But, with the Challenger, one must conclude that this trend has decidedly jumped the shark. Too often, what is worth doing is worth overdoing – at least for the Big 3 which have a terrible history of blowing huge strategic advantages by not pivoting quickly enough to address new market realities. GM’s recent shuttering of several SUV and light truck plants is another example of a bloated company not adjusting to changing market conditions. In a $4/gallon world, GM should have been throttling back SUV and light truck production for a while now. Everyone knew this day was coming. Instead, GM continued to stamp them out like CDs. Those blunders will continue to crush the SUV/light truck aftermarket and hurt its dealer network for years to come. How Rick Wagoner continues to hold a job baffles me.
The “new” Challenger epitomizes a troublesome trend of “retro rehash” that I have seen in too many markets now. The fashion and music industries are other segments where the pre-occupation with trotting out new spins on the golden oldies that worked for so long has eclipsed real intellectual work on their part in actually innovating new designs (fashion and apparel) or discovering and promoting new music that is not entirely derivative or referential. Interestingly enough, the woes of the music industry are eerily similar to those of the auto industry. Music industry execs love to whine about piracy, peer-to-peer file sharing, concert ticket prices, and a host of other evils to explain their troubles, but the real culprit is prevalent “me-too”-ism in signing artists and a lack of innovation and creativity on the part of the entire industry. The auto industry–and to a lesser extent, the music and fashion industries–have been for a long time utterly bereft of any real innovation. This “retro” boom is simply the most clear manifestation of this lack of innovation. Why bother creating new products that customers want when you can rest on old ideas that you can simply re-introduce with a little tweaking?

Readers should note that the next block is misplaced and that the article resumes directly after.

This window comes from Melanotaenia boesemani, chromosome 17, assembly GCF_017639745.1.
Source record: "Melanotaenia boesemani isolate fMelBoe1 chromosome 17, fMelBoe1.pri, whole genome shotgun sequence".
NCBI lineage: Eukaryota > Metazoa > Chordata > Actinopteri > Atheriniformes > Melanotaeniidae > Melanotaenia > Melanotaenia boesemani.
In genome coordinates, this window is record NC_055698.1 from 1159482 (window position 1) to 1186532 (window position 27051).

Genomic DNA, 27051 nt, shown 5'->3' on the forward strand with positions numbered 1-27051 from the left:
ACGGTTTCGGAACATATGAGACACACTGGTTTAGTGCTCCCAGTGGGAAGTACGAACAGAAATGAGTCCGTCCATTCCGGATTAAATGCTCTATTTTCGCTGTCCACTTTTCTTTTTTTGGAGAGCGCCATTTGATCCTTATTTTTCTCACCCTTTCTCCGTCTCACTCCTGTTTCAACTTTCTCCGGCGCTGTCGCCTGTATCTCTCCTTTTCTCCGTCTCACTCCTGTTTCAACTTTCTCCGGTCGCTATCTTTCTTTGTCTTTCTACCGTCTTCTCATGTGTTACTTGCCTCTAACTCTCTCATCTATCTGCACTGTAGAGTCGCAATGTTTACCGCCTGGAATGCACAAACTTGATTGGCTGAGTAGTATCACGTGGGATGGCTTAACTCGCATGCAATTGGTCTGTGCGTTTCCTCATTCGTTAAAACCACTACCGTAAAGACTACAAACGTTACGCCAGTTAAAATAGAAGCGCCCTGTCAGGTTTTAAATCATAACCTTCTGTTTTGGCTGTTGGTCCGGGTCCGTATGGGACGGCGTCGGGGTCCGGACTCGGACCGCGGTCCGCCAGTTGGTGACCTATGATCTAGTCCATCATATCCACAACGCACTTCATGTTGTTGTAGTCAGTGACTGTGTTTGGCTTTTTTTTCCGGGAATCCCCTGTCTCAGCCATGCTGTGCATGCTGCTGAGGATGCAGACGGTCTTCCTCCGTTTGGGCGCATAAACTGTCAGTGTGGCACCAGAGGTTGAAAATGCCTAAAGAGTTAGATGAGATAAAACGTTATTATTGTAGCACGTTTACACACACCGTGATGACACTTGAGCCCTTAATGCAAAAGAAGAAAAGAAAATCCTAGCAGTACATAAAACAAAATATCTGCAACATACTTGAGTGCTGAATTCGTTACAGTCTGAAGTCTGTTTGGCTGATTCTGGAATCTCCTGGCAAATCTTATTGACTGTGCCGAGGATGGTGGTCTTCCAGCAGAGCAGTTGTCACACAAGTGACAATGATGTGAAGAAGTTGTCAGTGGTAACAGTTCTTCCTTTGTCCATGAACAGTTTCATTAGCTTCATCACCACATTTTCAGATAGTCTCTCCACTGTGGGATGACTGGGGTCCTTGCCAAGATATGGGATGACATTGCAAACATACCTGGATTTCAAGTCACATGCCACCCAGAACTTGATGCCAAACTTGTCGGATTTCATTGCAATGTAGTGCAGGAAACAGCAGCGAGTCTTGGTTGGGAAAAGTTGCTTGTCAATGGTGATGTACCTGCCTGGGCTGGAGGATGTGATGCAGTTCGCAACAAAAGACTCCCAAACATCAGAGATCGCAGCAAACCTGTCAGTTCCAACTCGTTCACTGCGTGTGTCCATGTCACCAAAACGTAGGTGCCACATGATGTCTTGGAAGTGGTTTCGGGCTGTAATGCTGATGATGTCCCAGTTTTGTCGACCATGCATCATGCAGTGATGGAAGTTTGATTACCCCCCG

In the end, I think the “new” Challenger is as doomed as was its original namesake. Auto buffs will remember that what ultimately buried the 1970s Challenger was the one-two punch of a gas crisis and performance figures that did not break any new ground. The original Challenger simply debuted too late. By the time production ramped up, the muscle car boom that began in the mid-1960s was well on its way out. The 1973 oil shock was just the final stake through the heart. With the new Challenger, the similarities are ominous. $4 gas is killing the appetite for big, raw, powerful vehicles. Heck, even GM itself is considering selling the Hummer–the epitome of the brutish, thirsty, muscular SUV–and Ford has already sold Aston Martin, Jaguar and Land Rover. Perhaps now, the automakers, the music execs and the fashionistas will begin thinking more about innovation and how their very existence will likely depend on it. There simply aren’t any more bodies to exhume. Old wine in new bottles is simply not a sustainable strategy.